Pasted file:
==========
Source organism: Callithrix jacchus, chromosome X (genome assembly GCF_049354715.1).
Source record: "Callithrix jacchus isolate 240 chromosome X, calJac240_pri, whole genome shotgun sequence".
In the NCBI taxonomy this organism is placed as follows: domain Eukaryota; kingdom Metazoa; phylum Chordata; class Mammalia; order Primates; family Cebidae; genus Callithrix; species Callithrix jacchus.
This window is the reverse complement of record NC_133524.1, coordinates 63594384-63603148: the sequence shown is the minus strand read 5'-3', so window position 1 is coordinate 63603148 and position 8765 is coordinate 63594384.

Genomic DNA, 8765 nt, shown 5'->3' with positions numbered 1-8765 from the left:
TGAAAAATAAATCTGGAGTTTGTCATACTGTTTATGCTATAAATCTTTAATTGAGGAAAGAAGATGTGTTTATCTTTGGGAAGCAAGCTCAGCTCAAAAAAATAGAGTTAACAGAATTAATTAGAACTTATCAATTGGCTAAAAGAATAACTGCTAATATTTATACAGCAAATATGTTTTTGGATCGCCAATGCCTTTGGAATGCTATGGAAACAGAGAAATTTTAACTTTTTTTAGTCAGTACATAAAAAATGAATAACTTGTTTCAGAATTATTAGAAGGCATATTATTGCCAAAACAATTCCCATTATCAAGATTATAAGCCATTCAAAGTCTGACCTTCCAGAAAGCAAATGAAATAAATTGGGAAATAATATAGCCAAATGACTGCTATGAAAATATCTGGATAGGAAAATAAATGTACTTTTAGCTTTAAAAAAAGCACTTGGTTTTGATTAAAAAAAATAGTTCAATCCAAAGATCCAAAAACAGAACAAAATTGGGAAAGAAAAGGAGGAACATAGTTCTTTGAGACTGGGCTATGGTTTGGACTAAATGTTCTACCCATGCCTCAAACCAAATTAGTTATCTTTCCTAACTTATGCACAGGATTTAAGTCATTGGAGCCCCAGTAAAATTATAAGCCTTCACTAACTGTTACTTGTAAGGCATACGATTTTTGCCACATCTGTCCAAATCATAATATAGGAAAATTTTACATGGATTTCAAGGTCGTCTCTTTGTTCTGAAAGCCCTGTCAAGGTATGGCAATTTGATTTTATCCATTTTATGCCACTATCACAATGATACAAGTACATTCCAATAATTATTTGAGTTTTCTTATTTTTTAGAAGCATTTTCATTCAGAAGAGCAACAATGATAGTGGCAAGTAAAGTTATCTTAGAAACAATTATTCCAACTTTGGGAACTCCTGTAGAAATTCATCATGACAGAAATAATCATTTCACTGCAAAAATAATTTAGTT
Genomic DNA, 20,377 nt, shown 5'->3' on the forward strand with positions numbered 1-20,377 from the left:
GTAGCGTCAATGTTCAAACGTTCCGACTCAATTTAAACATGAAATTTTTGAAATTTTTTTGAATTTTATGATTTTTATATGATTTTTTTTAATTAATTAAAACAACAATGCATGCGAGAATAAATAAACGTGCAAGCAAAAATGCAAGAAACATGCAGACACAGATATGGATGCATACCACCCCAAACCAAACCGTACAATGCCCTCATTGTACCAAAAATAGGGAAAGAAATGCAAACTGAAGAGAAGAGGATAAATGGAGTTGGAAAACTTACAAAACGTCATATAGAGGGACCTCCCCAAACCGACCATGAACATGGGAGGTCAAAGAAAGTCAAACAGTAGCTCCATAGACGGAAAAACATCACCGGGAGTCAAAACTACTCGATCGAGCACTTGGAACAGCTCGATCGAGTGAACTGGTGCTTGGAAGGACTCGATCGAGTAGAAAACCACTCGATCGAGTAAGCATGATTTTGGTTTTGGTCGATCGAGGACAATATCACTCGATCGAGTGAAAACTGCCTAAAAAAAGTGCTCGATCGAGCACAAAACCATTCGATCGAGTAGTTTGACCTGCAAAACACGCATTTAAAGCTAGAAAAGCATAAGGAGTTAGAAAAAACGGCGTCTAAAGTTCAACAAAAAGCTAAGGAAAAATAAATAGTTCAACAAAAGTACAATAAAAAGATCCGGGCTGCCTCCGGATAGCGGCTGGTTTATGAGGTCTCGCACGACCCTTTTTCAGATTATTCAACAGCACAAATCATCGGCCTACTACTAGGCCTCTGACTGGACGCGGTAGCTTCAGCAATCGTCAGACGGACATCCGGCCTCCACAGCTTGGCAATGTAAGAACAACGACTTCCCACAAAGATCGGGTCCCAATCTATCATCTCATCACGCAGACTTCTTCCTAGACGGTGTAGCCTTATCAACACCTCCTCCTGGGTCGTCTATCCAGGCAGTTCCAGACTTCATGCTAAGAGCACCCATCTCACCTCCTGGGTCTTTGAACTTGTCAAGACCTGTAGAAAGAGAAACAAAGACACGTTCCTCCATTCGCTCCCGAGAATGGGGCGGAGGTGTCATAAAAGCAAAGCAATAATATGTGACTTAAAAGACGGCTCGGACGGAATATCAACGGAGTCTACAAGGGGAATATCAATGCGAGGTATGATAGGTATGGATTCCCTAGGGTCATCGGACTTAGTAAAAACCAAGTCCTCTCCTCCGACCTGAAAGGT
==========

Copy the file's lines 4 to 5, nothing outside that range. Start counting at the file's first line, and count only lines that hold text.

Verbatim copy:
This window is the reverse complement of record NC_133524.1, coordinates 63594384-63603148: the sequence shown is the minus strand read 5'-3', so window position 1 is coordinate 63603148 and position 8765 is coordinate 63594384.

Genomic DNA, 8765 nt, shown 5'->3' with positions numbered 1-8765 from the left: